April 28, 2020

What Makes for a Successful Novel Retelling a Shakespeare Play?

Pat McKee

When I thought about writing this article my initial reaction was, “Well, this will be a piece of cake! I just published a legal thriller inspired by Shakespeare. I know all about it.” You can almost smell the hubris wafting from the page as you read this, can’t you? While my novel Ariel’s Island presents a creative use of themes raised by Shakespeare’s Tempest, just a little research opened a universe of explorations of Shakespeare. Here are some examples of ways that inventive authors have turned Shakespeare’s plays into novels.

Minor becomes Major: The Play from a Minor Character’s View Point. Ophelia by Lisa Klein and Gertrude and Claudius by John Updike. Klein and Updike look at Hamlet from different angles; Klein imagines that Ophelia didn’t drown after all and took Hamlet up on his advice to go to a convent, while Updike tells of the passions that brought Claudius to murder Hamlet’s father the King and sleep with his mother the Queen.

Plot as Platform: Exploring Old Themes with New Lights. A Thousand Acres by Jane Smiley and Macbeth by Jo Nesbo. Smiley and Nesbo use their play as the jumping off point to treat themes developed by Shakespeare from a contemporary perspective. Smiley follows the basic plot of King Lear but makes the characters and their motivations more complex and ambiguous, resulting from forces not present in the play. Nesbo follows the plot of Macbeth and gives it a fresh interpretation. The themes of ambition and violence fit extraordinarily well with the noir novel Nesbo has written.

Bard as Inspiration: Shakespeare beyond Shakespeare. Hag-Seed by Margaret Atwood and Ariel’s Island by Pat McKee. The Tempest, probably Shakespeare’s last play, has inspired numerous interpretations. Atwood’s treatment explores Shakespeare’s themes in the context of theatre, with a staging of The Tempest as the culmination of the plot. The protagonist of the novel ultimately frees the spirit as Prospero frees the spirit Ariel in the final act of the play.

It is this unresolved action – what happens when an all-powerful spirit is loosed upon the world? – I take as the central theme of my novel, Ariel’s Island. I set The Tempest as a legal thriller, with a young lawyer framed for the murder of a judge. Ariel, the spirit in the play, becomes its contemporary equivalent as an artificial intelligence program enlisted in clearing the protagonist’s name and rescuing an heiress implicated in the crime. In the novel Ariel’s creator frees her in appreciation for her help, as does Prospero in the play, and the novel explores the consequences of putting a powerful artificial intelligence program, unimpeded by law or morality, on its own.

Using Shakespeare as the jumping off-point for novelistic interpretation frees the author from feeling bound by the plot points and character development of the plays. This is the most fertile of all uses of the Bard’s infinitely inspiring work in crafting the contemporary novel.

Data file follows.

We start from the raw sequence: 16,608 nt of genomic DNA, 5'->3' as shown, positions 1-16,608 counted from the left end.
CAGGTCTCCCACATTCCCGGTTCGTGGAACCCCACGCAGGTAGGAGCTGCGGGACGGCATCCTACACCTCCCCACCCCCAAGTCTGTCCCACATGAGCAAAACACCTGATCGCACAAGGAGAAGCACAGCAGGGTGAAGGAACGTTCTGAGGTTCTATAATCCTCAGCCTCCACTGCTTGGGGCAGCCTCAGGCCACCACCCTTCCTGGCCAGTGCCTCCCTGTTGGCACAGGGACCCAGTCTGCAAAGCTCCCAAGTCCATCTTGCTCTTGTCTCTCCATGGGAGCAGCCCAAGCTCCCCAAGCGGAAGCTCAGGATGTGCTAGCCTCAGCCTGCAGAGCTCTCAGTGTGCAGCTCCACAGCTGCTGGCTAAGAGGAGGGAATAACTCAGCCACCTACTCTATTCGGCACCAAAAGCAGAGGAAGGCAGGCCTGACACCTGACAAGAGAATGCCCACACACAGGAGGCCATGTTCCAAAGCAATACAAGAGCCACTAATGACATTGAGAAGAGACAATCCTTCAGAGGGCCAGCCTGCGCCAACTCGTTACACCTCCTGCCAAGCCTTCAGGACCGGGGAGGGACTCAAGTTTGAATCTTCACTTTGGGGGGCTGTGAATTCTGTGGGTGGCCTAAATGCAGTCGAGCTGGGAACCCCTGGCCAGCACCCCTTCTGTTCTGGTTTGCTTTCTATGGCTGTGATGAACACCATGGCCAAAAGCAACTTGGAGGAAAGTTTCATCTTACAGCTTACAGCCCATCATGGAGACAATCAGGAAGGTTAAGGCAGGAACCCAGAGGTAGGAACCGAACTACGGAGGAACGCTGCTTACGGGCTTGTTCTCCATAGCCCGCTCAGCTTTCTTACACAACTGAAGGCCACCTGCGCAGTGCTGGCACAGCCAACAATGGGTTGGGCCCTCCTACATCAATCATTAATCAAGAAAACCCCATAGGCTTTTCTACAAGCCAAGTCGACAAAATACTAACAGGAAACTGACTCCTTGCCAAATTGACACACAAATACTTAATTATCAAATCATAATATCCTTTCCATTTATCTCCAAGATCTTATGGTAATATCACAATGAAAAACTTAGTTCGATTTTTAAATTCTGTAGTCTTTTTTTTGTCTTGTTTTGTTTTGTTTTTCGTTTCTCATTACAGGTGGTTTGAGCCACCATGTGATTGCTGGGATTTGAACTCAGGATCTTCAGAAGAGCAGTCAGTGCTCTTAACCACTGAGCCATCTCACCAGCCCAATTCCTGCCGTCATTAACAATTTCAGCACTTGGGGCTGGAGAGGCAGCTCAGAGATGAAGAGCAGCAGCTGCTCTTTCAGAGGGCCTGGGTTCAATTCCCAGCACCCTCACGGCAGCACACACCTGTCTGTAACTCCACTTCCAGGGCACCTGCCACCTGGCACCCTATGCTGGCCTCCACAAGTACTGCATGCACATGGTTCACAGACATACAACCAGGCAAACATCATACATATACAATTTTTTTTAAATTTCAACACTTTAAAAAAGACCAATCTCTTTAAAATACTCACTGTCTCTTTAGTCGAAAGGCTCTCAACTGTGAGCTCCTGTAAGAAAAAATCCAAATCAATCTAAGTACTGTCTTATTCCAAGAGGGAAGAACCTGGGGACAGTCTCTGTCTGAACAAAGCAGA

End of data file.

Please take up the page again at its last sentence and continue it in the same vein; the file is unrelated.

Pat McKee: Orphaned at age 13, Pat McKee moved from Florida to Clinton, South Carolina with his younger siblings. There, they arrived at Thornwell Orphanage where Pat learned the value of education and the importance of hard work and leadership. Pat went on to study at Presbyterian College, Georgia State University, and Emory University School of Law. Pat later founded the law firm McKee & Barge where he represents educators and educational institutions. Always a lover of the written word, Pat decided in 2010 to enroll in the Masters of Professional Writing Program at Kennesaw State University where he combined his legal knowledge with imaginative storytelling and a newly sharpened writing technique. A member of the Atlanta Writers Club, Pat was awarded the honor of Best Manuscript Sample for “Ariel’s Island” in both 2017 and 2018. When Pat isn’t writing legal thrillers, he’s spending time with his wife in their Georgia home, or visiting their two children and their granddaughter. To learn more about Pat McKee’s life and work, visit


  1. What an interesting way to tell a story, from a minor character's POV. I have not read the book yet, but how did you handle getting into the other characters's heads? Or is it very much like 1st person? I'm curious. I guess I'll have to buy the book to see. :)

  2. I agree with Ane Mulligan, a very interesting way to tell a story. Also I found it interesting how you talked about the jumping off place. Great.

  3. "and the novel explores the consequences of putting a powerful artificial intelligence program, unimpeded by law or morality, on its own." What a great premise for a novel! I just bought the eBook and look forward to reading it.
    I also have incorporated some Shakespearean quotes in my WIP, "Dead Man's Watch," as two of the protagonists spar over their knowledge of the Bard's work. I was concerned about doing it since I'm not an expert in Shakespeare, but then "Our doubts are traitors and make us lose the good we oft might win by fearing to attempt."